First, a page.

Thoughts on Fisher v. University of Texas

I have little to add to my previously posted on thoughts on Fisher v. University of Texas, the major affirmative action case that the Supreme Court is about to hear. But here are some links to earlier posts on the subject that might interest readers who follow the issue.

Here is my initial post about the Fifth Circuit decision that the Supreme Court is now likely to overrule.

In this post, I explained why the Fisher case poses a stark conflict between the “diversity” and compensatory justice rationales for affirmative action, and why the former is extremely dubious. I also highlighted the Texas affirmative action program’s dubious treatment of Asian-American applicants.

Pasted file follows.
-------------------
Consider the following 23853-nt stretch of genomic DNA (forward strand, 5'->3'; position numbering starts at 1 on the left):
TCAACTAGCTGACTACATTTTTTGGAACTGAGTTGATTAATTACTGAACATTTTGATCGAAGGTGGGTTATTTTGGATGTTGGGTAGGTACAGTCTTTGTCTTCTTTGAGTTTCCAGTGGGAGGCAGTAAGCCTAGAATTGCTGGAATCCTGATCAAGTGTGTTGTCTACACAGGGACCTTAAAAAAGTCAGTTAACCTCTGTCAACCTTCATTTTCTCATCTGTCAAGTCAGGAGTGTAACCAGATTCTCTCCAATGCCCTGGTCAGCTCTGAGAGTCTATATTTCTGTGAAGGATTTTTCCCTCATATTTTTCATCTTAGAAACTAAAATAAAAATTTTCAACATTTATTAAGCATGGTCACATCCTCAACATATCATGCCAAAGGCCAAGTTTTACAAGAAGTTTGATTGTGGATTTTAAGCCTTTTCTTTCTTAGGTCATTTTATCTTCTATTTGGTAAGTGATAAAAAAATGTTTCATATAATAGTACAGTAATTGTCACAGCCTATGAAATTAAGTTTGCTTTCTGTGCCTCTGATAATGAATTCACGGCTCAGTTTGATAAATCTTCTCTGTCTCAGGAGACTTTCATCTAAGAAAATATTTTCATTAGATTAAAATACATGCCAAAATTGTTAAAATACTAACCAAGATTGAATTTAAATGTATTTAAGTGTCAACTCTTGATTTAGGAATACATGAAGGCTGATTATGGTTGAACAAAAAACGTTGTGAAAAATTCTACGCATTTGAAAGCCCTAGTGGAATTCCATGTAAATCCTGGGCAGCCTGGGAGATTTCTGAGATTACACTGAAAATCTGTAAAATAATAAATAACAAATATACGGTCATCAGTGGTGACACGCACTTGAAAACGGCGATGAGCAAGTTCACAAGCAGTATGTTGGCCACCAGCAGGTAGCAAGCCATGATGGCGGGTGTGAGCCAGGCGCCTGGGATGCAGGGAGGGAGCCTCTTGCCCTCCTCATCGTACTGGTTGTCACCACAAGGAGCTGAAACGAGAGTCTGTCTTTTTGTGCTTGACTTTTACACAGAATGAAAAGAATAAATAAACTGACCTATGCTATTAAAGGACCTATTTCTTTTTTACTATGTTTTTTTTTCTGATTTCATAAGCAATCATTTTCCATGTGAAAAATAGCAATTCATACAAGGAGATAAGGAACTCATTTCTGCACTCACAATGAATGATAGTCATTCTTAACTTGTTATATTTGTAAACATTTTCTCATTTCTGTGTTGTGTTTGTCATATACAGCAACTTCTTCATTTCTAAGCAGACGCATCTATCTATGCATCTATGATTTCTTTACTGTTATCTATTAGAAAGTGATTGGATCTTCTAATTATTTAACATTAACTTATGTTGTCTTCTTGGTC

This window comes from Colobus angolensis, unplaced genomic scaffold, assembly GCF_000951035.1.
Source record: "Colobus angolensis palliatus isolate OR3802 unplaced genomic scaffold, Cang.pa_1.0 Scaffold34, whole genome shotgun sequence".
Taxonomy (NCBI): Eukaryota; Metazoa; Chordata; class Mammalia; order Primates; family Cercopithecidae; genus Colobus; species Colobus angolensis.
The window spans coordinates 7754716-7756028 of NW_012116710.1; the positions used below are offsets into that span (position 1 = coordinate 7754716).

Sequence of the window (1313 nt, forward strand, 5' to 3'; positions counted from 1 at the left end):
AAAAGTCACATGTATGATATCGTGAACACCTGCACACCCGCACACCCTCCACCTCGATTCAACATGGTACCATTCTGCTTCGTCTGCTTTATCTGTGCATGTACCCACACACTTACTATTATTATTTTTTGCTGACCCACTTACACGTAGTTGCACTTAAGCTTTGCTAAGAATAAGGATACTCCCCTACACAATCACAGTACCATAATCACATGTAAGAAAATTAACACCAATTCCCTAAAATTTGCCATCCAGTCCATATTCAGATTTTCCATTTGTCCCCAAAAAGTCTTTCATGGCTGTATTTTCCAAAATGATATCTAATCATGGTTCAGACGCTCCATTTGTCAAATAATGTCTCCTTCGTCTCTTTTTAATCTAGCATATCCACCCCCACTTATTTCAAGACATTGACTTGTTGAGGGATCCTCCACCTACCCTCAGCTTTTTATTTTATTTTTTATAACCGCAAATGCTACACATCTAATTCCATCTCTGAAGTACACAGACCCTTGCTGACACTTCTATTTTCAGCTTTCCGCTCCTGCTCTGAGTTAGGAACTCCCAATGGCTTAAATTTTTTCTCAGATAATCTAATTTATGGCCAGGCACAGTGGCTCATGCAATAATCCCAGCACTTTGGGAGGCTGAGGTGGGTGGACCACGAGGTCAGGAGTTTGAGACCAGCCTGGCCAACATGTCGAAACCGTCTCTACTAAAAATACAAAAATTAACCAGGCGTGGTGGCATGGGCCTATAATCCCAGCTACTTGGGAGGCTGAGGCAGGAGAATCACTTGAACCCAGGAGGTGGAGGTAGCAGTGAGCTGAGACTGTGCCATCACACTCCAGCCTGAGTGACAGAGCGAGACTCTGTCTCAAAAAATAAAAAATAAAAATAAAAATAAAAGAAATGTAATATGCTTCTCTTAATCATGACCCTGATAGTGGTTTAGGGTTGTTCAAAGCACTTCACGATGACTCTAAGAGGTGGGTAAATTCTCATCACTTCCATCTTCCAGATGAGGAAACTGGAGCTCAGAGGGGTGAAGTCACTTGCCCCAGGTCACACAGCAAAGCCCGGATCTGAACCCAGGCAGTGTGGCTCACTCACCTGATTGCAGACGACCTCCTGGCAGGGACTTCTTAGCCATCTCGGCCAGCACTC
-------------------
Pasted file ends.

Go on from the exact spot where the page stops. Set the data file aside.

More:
In February, I described my fear that the Fisher case could turn out to be a Pyrrhic victory for affirmative action opponents if the Court ends up invalidating all or most explicit affirmative action, but endorses “race-neutral” subterfuges such as the Texas Ten Percent Plan, which are often worse than traditional affirmative action. Such an outcome is also likely to reduce the transparency of affirmative action policies, for reasons I discussed here.

Most recently, I described why the originalist case for affirmative action is a lot weaker than proponents believe.

Overall, I think the Court should probably strike down the Texas plan. But I have serious concerns about the reasoning that it might adopt in reaching that conclusion. And I do not believe that it should categorically forbid all affirmative action policies, especially those genuinely aimed at compensating victims of past racial injustice.